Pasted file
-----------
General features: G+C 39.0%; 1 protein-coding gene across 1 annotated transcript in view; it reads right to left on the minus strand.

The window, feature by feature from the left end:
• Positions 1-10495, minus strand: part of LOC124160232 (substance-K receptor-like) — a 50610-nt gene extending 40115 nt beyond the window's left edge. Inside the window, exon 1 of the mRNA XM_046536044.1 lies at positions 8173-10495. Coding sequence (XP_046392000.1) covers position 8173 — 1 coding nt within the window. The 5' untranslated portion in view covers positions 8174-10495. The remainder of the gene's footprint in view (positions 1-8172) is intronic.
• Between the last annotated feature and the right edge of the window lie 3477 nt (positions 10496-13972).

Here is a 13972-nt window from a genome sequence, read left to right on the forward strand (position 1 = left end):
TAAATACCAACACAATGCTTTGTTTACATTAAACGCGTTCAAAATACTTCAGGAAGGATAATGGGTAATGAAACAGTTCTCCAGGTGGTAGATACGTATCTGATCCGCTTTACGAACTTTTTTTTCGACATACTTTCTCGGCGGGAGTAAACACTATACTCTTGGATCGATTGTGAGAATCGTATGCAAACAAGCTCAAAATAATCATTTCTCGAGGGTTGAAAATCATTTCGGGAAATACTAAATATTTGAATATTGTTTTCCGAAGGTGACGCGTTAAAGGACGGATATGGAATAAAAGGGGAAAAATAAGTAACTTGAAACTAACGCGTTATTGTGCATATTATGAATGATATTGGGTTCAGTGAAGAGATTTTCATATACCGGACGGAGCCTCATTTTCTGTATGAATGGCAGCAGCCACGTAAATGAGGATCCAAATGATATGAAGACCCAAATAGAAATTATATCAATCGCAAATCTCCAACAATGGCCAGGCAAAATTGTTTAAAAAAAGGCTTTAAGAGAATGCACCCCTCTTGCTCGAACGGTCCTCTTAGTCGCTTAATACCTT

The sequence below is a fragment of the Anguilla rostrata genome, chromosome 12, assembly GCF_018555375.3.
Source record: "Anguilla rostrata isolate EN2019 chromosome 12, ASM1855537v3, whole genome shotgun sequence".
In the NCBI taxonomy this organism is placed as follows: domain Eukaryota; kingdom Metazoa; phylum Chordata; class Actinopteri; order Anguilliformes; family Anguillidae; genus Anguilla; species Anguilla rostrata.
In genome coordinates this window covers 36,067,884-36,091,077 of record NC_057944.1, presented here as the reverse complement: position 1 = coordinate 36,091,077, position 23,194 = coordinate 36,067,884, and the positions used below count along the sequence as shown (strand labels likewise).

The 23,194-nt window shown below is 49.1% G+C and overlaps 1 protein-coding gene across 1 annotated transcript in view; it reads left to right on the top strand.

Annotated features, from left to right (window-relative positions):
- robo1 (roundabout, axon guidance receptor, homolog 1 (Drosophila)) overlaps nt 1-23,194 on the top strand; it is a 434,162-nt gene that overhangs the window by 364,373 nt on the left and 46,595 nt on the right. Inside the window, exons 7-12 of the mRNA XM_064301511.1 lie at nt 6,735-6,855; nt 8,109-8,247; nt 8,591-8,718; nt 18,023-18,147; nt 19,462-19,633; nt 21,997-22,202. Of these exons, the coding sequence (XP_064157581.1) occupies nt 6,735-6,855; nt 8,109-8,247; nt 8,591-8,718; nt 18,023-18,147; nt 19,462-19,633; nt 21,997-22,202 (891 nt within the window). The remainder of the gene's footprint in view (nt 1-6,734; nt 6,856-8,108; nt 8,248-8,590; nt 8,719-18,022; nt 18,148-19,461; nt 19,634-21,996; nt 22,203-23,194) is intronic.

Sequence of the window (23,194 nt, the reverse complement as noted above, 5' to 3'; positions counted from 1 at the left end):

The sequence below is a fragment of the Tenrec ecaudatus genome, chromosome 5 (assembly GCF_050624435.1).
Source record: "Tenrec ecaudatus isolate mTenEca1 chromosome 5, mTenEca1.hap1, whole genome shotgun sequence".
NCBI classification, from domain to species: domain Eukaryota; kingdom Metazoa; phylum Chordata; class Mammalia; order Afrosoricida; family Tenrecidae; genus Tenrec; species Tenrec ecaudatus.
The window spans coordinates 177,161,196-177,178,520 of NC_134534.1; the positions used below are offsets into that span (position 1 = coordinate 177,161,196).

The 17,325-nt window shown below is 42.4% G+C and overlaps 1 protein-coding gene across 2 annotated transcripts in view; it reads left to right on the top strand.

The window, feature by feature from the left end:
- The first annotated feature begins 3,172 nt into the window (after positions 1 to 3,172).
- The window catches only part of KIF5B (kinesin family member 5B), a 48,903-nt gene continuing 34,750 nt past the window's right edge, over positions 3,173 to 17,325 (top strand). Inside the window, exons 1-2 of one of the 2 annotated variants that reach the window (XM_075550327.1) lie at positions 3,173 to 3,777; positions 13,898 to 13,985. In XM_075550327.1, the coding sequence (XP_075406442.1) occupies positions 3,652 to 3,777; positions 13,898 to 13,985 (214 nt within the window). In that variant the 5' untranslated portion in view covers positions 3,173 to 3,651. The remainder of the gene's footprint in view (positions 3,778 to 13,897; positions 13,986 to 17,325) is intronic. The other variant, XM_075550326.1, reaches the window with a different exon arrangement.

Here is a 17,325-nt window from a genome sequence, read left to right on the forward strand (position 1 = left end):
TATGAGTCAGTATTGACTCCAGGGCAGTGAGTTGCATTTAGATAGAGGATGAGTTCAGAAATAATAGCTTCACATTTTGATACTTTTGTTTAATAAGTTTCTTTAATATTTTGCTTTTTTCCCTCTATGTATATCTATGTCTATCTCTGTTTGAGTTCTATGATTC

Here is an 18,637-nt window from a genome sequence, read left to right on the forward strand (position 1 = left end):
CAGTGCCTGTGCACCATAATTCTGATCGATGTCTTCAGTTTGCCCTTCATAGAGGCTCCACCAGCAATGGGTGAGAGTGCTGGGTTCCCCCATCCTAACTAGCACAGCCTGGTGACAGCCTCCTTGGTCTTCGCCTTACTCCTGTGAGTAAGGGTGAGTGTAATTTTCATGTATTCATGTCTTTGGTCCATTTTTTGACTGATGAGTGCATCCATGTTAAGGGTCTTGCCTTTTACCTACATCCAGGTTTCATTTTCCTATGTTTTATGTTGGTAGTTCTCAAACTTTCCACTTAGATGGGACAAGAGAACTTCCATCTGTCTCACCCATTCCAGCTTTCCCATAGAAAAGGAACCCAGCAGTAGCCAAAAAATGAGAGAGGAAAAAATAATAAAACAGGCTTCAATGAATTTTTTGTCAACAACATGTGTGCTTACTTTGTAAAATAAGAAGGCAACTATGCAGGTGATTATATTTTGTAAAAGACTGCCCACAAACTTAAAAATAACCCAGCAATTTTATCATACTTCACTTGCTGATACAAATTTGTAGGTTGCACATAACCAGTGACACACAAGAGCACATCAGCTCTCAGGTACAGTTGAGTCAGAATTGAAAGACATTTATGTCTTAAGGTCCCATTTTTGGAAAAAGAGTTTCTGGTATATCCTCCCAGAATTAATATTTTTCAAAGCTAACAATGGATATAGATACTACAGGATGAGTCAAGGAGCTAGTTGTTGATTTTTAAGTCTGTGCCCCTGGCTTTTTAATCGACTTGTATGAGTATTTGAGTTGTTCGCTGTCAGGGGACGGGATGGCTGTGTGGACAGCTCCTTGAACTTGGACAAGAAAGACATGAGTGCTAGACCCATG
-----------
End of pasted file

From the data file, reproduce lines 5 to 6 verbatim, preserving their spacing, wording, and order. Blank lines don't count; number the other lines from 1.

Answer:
Here is a 13972-nt window from a genome sequence, read left to right on the forward strand (position 1 = left end):
TAAATACCAACACAATGCTTTGTTTACATTAAACGCGTTCAAAATACTTCAGGAAGGATAATGGGTAATGAAACAGTTCTCCAGGTGGTAGATACGTATCTGATCCGCTTTACGAACTTTTTTTTCGACATACTTTCTCGGCGGGAGTAAACACTATACTCTTGGATCGATTGTGAGAATCGTATGCAAACAAGCTCAAAATAATCATTTCTCGAGGGTTGAAAATCATTTCGGGAAATACTAAATATTTGAATATTGTTTTCCGAAGGTGACGCGTTAAAGGACGGATATGGAATAAAAGGGGAAAAATAAGTAACTTGAAACTAACGCGTTATTGTGCATATTATGAATGATATTGGGTTCAGTGAAGAGATTTTCATATACCGGACGGAGCCTCATTTTCTGTATGAATGGCAGCAGCCACGTAAATGAGGATCCAAATGATATGAAGACCCAAATAGAAATTATATCAATCGCAAATCTCCAACAATGGCCAGGCAAAATTGTTTAAAAAAAGGCTTTAAGAGAATGCACCCCTCTTGCTCGAACGGTCCTCTTAGTCGCTTAATACCTT